By tracing the YouTuber uptake of 1970s burn-out language, this study shows how creators’ protests of the platform’s demand for emotional labour are themselves products of such labour. There is, in other words, a paradox in these performances of exhaustion. The study concludes by considering social media’s expressive demands on popular creators and casual users alike.
The vlog style of documenting life predates the conception of YouTube by several decades. The form was pioneered by Nelson Sullivan, a filmmaker, who turned a VHS camera around on himself to showcase the vibrancy of life in New York City in the 1980s.6 The word ‘vlog,’ a portmanteau of video and blog, also precedes the platform’s creation. Luuk Bouwman, a digital artist from the Netherlands, created a video blog about his post-college graduation travels on Tropisms.org, which was referred to as a vlog in articles dating back to 2004.7 The vlog style is entwined with the history of YouTube. The first video uploaded to the platform on April 23rd, 2005, by Jawed Karim, the co-founder of YouTube, was a vlog titled “Me at the zoo” (see Figure 2).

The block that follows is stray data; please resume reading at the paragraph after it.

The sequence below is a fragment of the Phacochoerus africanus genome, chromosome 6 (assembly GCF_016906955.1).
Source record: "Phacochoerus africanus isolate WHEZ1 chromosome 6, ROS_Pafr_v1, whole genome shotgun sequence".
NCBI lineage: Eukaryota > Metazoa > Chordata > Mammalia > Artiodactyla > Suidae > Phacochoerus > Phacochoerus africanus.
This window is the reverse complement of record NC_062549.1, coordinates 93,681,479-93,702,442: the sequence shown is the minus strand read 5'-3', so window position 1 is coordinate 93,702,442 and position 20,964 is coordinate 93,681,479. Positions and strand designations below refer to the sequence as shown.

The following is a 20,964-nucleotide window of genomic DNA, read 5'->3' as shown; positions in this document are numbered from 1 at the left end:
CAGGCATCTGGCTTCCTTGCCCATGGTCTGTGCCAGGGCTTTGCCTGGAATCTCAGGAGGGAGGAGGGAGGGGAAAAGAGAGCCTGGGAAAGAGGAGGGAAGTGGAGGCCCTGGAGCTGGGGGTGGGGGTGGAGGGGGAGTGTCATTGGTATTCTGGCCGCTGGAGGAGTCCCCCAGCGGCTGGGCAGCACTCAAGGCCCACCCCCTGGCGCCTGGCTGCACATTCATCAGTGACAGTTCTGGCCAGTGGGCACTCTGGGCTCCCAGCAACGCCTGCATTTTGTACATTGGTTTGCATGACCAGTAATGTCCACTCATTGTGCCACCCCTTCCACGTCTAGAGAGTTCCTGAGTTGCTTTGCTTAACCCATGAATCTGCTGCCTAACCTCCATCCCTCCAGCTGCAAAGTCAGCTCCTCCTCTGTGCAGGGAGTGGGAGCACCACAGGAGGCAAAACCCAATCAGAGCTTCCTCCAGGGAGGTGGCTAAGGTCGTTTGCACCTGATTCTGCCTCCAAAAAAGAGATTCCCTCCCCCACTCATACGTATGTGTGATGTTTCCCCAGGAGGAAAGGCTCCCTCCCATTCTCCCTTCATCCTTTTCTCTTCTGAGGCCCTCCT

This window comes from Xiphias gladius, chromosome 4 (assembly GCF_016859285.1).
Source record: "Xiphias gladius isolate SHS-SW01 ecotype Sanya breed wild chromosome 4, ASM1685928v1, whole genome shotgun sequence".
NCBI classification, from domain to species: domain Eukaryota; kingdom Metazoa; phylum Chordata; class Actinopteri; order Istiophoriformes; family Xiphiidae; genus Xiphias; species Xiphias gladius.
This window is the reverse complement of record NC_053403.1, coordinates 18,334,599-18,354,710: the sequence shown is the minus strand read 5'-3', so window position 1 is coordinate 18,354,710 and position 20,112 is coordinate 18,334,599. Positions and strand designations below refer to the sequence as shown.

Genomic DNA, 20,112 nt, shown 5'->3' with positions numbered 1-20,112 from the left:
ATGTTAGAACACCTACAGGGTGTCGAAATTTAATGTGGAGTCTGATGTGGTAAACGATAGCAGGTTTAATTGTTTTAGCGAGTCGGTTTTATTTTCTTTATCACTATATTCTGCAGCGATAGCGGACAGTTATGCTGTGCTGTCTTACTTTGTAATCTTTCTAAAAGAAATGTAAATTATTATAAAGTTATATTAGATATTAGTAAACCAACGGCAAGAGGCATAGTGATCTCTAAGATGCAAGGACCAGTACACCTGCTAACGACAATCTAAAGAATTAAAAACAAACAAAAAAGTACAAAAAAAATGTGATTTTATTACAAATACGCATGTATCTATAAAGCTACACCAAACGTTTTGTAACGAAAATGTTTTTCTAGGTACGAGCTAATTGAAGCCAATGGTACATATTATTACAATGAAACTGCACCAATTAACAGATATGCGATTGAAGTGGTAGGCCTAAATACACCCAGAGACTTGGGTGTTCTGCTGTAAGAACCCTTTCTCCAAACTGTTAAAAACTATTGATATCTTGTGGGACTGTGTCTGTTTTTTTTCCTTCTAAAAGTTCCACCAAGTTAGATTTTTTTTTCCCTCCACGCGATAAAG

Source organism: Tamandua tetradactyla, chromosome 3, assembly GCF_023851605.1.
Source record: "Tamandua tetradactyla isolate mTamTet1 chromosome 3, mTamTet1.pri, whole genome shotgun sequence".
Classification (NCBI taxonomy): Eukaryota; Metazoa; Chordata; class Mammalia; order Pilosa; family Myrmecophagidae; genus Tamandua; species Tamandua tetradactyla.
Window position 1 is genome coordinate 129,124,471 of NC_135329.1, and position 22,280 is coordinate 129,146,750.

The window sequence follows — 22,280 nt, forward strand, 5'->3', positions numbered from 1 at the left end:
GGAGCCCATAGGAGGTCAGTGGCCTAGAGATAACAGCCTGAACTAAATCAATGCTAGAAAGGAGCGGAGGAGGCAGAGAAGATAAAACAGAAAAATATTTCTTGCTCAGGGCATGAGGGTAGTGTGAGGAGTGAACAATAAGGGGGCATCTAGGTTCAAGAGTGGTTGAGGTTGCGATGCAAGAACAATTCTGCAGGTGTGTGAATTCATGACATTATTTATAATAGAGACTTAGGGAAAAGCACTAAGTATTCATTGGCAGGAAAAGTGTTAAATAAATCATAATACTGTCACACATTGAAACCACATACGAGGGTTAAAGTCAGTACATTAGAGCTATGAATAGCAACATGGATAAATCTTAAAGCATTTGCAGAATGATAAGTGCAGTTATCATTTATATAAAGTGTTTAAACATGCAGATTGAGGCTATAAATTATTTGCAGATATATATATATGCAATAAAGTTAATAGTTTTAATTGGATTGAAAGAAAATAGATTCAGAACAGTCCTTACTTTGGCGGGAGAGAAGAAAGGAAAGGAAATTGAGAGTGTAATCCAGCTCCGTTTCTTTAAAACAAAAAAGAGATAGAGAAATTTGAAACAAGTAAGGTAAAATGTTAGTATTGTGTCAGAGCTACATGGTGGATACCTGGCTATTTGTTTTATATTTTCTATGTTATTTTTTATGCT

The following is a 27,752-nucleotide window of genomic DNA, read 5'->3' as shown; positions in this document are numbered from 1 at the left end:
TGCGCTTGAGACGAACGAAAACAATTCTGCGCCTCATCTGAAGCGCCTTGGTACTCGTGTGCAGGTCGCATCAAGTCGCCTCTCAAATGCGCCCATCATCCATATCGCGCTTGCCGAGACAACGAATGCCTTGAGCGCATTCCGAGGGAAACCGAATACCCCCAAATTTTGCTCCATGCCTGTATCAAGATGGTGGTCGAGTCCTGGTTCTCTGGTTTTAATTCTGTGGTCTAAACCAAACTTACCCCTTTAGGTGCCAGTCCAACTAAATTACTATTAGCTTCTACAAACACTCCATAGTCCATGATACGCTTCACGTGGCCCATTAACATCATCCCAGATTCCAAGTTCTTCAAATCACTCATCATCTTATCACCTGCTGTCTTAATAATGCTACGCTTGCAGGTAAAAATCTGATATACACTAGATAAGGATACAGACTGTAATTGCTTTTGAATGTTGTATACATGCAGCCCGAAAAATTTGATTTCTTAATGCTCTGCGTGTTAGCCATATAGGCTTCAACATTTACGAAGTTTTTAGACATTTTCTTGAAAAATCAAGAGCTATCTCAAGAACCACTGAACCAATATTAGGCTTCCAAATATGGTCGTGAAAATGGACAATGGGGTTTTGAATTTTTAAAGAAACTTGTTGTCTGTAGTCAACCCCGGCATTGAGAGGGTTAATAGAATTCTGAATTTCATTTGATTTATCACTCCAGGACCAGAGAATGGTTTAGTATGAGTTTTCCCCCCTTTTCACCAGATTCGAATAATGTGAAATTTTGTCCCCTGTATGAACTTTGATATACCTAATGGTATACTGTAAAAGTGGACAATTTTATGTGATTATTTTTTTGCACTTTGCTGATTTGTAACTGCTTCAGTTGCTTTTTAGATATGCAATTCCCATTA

Vlogs seem intimate. They give YouTubers the ability to “interact directly with their viewers.”8 The vlog’s direct address style makes it appear as though the person on camera is confiding in their viewers as singular people and not talking to millions of unfamiliar faces. On a platform as multifaceted and ever-changing as YouTube, this apparent intimacy is crucial because it gives content creators the ability to strategically tell their life stories in a way that will increase their popularity and audience. The advent of the vlog has led to a “new wave of what we understand as celebrity,” with fans flocking across the country to see their favourite creators at conferences like Playlist Live and Vidcon.9 The vlog genre’s innate versatility has led people from various YouTube communities, such as beauty gurus, DIYers, and gamers, along with self-defined, full-time vloggers, to utilise its form.
Arguably, the most noteworthy aspect of the vlog is the affordance it gives its creators to tailor their presentations of self. Most YouTubers’ self-presentation occurs on what Erving Goffman referred to as the “front stage,” where the self manifests as a performance tailored for others’ consumption.10 Self-presentation on YouTube has evolved alongside the rise of other social media platforms, which have carried with them a host of heightened, social media-specific pressures and tensions, such as airbrushed perfectionism and comparison-based peer competition. Performing an idealised version of self helps YouTubers optimise the amount of time that their audience spends watching their content.